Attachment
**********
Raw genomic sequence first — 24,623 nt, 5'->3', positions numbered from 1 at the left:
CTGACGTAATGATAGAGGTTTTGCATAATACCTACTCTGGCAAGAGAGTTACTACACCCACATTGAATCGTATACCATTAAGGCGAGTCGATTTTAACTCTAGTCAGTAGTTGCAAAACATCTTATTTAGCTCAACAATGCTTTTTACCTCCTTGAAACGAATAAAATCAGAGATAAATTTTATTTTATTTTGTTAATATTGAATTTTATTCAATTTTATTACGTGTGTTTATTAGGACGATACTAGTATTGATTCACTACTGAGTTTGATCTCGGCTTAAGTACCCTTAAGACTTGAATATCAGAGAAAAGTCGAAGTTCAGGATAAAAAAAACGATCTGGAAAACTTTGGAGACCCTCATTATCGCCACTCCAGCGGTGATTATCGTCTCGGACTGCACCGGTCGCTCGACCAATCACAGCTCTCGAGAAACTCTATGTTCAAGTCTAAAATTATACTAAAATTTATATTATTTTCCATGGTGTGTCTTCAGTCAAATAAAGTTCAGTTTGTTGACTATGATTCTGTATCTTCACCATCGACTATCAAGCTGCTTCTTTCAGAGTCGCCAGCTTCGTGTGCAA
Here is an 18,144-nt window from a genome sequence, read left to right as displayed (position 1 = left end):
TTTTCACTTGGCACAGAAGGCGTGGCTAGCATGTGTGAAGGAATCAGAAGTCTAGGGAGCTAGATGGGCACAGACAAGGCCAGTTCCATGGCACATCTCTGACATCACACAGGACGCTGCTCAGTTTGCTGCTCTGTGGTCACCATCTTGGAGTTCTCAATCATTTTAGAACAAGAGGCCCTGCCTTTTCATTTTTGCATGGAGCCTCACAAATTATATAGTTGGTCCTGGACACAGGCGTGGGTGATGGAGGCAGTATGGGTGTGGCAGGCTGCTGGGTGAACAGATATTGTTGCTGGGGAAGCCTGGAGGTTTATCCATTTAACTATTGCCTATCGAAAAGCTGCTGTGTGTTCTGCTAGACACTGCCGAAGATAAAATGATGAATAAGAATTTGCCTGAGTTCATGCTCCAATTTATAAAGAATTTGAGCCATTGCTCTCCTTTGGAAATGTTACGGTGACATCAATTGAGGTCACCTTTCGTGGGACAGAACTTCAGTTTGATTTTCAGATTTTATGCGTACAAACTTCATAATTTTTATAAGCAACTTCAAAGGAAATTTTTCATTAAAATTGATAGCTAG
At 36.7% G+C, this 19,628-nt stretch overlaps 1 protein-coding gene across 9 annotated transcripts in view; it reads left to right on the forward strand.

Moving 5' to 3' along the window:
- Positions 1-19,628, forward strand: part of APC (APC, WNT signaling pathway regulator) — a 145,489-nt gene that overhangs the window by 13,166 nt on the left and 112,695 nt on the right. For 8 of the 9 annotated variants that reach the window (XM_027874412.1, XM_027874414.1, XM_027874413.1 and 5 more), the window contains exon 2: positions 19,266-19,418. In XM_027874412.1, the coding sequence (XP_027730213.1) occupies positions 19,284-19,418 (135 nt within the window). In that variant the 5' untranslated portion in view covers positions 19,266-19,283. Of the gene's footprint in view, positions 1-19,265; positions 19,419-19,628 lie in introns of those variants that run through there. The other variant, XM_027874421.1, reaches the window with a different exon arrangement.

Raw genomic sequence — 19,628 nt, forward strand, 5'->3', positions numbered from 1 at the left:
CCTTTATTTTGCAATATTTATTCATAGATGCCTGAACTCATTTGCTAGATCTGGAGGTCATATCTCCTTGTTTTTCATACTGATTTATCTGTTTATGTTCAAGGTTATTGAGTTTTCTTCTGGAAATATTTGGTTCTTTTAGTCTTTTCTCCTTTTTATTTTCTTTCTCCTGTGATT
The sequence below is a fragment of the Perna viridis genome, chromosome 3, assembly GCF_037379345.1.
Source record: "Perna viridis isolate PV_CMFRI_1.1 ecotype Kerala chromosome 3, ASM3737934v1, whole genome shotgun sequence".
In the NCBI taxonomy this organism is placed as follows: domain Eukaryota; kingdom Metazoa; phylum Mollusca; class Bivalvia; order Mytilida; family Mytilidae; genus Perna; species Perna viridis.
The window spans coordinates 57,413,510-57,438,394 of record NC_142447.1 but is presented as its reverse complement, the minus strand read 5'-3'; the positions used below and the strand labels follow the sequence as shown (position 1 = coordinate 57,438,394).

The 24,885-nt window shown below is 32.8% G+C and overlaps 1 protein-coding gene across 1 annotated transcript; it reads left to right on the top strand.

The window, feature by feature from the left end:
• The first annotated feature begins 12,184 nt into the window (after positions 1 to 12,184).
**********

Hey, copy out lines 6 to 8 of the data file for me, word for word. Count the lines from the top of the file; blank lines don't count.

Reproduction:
Moving 5' to 3' along the window:
- Positions 1-19,628, forward strand: part of APC (APC, WNT signaling pathway regulator) — a 145,489-nt gene that overhangs the window by 13,166 nt on the left and 112,695 nt on the right. For 8 of the 9 annotated variants that reach the window (XM_027874412.1, XM_027874414.1, XM_027874413.1 and 5 more), the window contains exon 2: positions 19,266-19,418. In XM_027874412.1, the coding sequence (XP_027730213.1) occupies positions 19,284-19,418 (135 nt within the window). In that variant the 5' untranslated portion in view covers positions 19,266-19,283. Of the gene's footprint in view, positions 1-19,265; positions 19,419-19,628 lie in introns of those variants that run through there. The other variant, XM_027874421.1, reaches the window with a different exon arrangement.

Raw genomic sequence — 19,628 nt, forward strand, 5'->3', positions numbered from 1 at the left: